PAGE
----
Differential response of hippocampal subregions to stress and learning

dc.contributor.authorHawley, Darby F.
dc.contributor.authorMorch, Kristin
dc.contributor.authorChristie, Brian R.
dc.contributor.authorLeasure, J. Leigh
dc.description.abstractThe hippocampus has two functionally distinct subregions–the dorsal portion, primarily associated with spatial navigation, and the ventral portion, primarily associated with anxiety. In a prior study of chronic unpredictable stress (CUS) in rodents, we found that it selectively enhanced cellular plasticity in the dorsal hippocampal subregion while negatively impacting it in the ventral. In the present study, we determined whether this adaptive plasticity in the dorsal subregion would confer CUS rats an advantage in a spatial task–the radial arm water maze (RAWM). RAWM exposure is both stressful and requires spatial navigation, and therefore places demands simultaneously upon both hippocampal subregions. Therefore, we used Western blotting to investigate differential expression of plasticity-associated proteins (brain derived neurotrophic factor [BDNF], proBDNF and postsynaptic density-95 [PSD-95]) in the dorsal and ventral subregions following RAWM exposure. Lastly, we used unbiased stereology to compare the effects of CUS on proliferation, survival and neuronal differentiation of cells in the dorsal and ventral hippocampal subregions. We found that CUS and exposure to the RAWM both increased corticosterone, indicating that both are stressful; nevertheless, CUS animals had significantly better long-term spatial memory. We also observed a subregion-specific pattern of protein expression following RAWM, with proBDNF increased in the dorsal and decreased in the ventral subregion, while PSD-95 was selectively upregulated in the ventral. Finally, consistent with our previous study, we found that CUS most negatively affected neurogenesis in the ventral (compared to the dorsal) subregion. Taken together, our data support a dual role for the hippocampus in stressful experiences, with the more resilient dorsal portion undergoing adaptive plasticity (perhaps to facilitate escape from or neutralization of the stressor), and the ventral portion involved in affective responses.en_US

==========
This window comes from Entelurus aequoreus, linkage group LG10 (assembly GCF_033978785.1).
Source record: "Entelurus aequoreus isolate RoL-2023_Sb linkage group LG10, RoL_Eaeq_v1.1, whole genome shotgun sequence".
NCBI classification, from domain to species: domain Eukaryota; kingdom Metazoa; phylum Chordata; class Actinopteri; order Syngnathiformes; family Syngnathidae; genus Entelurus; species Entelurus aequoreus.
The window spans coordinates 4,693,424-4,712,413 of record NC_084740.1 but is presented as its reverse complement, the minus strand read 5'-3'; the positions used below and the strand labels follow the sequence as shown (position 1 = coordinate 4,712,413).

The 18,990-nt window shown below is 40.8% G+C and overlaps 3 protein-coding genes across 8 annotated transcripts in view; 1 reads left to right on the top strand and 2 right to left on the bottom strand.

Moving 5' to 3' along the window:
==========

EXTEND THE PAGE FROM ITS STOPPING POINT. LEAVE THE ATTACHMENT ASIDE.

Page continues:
dc.description.departmentPsychology, Department of
dc.identifier.citationCopyright 2012 PLoS ONE. Recommended citation: Hawley, Darby F., Kristin Morch, Brian R. Christie, and J. Leigh Leasure. “Differential Response of Hippocampal Subregions to Stress and Learning.” PLoS ONE 7, no. 12 (2012): 1-7. doi: 10.1371/journal.pone.0053126. URL: https://www.hindawi.com/journals/np/2013/698528/abs/. Reproduced in accordance with licensing terms and with the author’s permission.en_US
dc.publisherPLoS ONEen_US
dc.subjectLong-term memoryen_US
dc.subjectPsychologicval stressen_US
dc.subjectProtein expressionen_US
dc.subjectHippocampal neurogenesisen_US
dc.subjectDentate gyrusen_US
dc.subjectLong-term memory
dc.subjectPsychologicval stress
dc.subjectProtein expression
dc.subjectHippocampal neurogenesis
dc.subjectDentate gyrus
dc.titleDifferential response of hippocampal subregions to stress and learningen_US


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